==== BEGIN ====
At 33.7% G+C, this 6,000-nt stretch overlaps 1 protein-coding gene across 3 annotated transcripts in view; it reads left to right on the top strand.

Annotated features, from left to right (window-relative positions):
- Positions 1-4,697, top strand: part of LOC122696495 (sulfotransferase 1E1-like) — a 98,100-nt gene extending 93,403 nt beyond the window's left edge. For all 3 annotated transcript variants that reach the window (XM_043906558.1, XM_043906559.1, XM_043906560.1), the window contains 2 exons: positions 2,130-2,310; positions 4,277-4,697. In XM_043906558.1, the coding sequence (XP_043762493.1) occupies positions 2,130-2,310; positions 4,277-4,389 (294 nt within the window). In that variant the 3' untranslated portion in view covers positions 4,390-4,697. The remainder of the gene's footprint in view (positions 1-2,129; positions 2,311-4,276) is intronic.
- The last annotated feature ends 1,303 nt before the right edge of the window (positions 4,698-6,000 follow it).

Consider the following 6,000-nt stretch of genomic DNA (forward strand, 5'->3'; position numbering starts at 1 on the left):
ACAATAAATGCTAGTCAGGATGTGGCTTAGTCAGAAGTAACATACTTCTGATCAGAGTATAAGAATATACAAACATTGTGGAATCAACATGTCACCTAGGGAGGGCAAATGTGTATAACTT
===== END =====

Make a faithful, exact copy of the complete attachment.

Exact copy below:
At 33.7% G+C, this 6,000-nt stretch overlaps 1 protein-coding gene across 3 annotated transcripts in view; it reads left to right on the top strand.

Annotated features, from left to right (window-relative positions):
- Positions 1-4,697, top strand: part of LOC122696495 (sulfotransferase 1E1-like) — a 98,100-nt gene extending 93,403 nt beyond the window's left edge. For all 3 annotated transcript variants that reach the window (XM_043906558.1, XM_043906559.1, XM_043906560.1), the window contains 2 exons: positions 2,130-2,310; positions 4,277-4,697. In XM_043906558.1, the coding sequence (XP_043762493.1) occupies positions 2,130-2,310; positions 4,277-4,389 (294 nt within the window). In that variant the 3' untranslated portion in view covers positions 4,390-4,697. The remainder of the gene's footprint in view (positions 1-2,129; positions 2,311-4,276) is intronic.
- The last annotated feature ends 1,303 nt before the right edge of the window (positions 4,698-6,000 follow it).

Consider the following 6,000-nt stretch of genomic DNA (forward strand, 5'->3'; position numbering starts at 1 on the left):
ACAATAAATGCTAGTCAGGATGTGGCTTAGTCAGAAGTAACATACTTCTGATCAGAGTATAAGAATATACAAACATTGTGGAATCAACATGTCACCTAGGGAGGGCAAATGTGTATAACTT